There’s more to being a successful writer than writing a book and then trying to get it read. There’s a vital concept involved: strategy. Again, this was a field that traditional publishers claimed as their own, but it can be learned. The key thing to keep in mind here is how to make every action count: when you sell one book, are you also planting the seeds for several more? Do you have the channels set up so that the various types of potential customer out there can find you? And are you making yourself as attractive as possible in a number of ways? These and other questions are answered for you in How Businesses Really Work as well as How Stories Really Work, and there are plenty of other guidebooks out there in this area too.
7. Are you a ‘publicity-friendly author’?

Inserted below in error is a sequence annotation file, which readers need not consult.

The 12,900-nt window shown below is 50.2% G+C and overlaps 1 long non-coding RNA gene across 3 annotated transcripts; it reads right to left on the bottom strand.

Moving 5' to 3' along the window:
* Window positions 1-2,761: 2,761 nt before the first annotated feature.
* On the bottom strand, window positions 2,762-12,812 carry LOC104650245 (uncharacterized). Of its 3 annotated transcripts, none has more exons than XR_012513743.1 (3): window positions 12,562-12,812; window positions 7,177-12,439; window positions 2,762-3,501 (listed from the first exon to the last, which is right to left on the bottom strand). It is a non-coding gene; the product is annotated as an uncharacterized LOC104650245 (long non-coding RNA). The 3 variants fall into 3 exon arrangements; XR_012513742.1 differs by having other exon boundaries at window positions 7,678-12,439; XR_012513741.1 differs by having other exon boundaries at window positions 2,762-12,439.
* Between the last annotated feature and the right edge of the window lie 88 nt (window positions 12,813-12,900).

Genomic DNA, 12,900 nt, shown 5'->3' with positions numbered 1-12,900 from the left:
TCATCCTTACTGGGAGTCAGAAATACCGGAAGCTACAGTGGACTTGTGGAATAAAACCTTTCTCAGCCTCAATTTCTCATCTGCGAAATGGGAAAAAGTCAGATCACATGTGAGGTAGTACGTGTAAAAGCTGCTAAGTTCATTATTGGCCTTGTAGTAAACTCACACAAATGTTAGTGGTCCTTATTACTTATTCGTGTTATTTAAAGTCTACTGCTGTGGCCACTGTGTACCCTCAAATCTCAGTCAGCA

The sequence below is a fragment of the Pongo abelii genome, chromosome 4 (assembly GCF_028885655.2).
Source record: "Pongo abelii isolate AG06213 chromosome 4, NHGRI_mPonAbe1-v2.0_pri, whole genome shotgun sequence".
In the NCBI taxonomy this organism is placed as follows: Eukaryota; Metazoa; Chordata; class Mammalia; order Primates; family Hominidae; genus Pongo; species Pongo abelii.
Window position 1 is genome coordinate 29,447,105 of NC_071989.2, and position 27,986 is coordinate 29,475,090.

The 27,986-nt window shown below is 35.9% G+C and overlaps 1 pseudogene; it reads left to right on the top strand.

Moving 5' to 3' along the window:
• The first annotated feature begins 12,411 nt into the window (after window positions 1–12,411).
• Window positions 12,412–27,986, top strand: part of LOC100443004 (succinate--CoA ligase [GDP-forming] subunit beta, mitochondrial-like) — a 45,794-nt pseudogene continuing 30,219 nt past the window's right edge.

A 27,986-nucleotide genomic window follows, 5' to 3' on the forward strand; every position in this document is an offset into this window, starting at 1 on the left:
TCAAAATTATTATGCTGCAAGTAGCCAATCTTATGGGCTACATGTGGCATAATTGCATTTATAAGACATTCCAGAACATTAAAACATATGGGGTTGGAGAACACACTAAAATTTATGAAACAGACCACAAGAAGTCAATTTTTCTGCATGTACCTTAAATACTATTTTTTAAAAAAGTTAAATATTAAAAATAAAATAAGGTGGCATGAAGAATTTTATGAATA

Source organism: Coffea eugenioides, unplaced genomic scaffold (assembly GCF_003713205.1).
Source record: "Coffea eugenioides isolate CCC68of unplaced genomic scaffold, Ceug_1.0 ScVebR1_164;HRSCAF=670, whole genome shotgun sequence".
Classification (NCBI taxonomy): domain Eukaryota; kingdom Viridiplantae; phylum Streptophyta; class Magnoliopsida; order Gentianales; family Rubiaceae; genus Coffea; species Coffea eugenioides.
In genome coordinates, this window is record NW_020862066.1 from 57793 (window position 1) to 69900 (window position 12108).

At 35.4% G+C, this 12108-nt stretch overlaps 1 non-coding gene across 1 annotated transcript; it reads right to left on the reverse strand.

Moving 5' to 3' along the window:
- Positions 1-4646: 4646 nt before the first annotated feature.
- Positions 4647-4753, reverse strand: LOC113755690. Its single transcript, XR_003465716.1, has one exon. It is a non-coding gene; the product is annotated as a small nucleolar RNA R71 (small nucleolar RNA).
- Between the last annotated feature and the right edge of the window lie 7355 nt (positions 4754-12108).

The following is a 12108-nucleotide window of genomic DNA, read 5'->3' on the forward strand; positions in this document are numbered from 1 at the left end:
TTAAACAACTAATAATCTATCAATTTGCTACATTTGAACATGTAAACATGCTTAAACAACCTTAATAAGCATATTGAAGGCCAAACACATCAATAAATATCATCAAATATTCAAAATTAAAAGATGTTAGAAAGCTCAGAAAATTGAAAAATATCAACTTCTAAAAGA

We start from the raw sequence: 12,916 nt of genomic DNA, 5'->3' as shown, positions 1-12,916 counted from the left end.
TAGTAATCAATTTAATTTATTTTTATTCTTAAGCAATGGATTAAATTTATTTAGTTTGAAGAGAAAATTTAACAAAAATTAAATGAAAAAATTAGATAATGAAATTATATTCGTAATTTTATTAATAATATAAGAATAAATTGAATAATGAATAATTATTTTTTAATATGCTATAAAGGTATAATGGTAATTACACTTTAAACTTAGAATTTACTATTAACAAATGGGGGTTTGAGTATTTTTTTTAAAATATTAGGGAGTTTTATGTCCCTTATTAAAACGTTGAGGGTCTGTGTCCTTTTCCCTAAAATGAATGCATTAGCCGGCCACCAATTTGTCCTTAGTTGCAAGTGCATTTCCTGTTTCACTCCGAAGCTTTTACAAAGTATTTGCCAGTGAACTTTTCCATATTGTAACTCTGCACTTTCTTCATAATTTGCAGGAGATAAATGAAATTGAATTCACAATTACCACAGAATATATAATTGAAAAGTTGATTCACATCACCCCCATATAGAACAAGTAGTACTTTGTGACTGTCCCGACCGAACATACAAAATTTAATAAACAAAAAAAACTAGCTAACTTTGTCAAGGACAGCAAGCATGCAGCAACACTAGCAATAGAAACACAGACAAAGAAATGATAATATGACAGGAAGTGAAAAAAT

Many authors are solitary creatures who became authors because through writing they had the best of both worlds: they could shut out society while communicating with it through their work. Traditional publishing took care of the rest - the marketing, the media, the vast amount of communication which takes place after a book is printed. Nowadays, though, the independent route is changing all that. Self-published authors have to be able to present themselves along with their book if they really want to break through into the big time. That can be quite a trick if you are shy or a sociophobe generally.
Independent authors and publishers need to consider and investigate each of these points before financially committing themselves. But one of the biggest advantages of this new golden age of independent publishing is that the amount of exposure and behind-the-scenes work is also determined by the author rather than anyone else. It all depends what you want and how much work you want to do.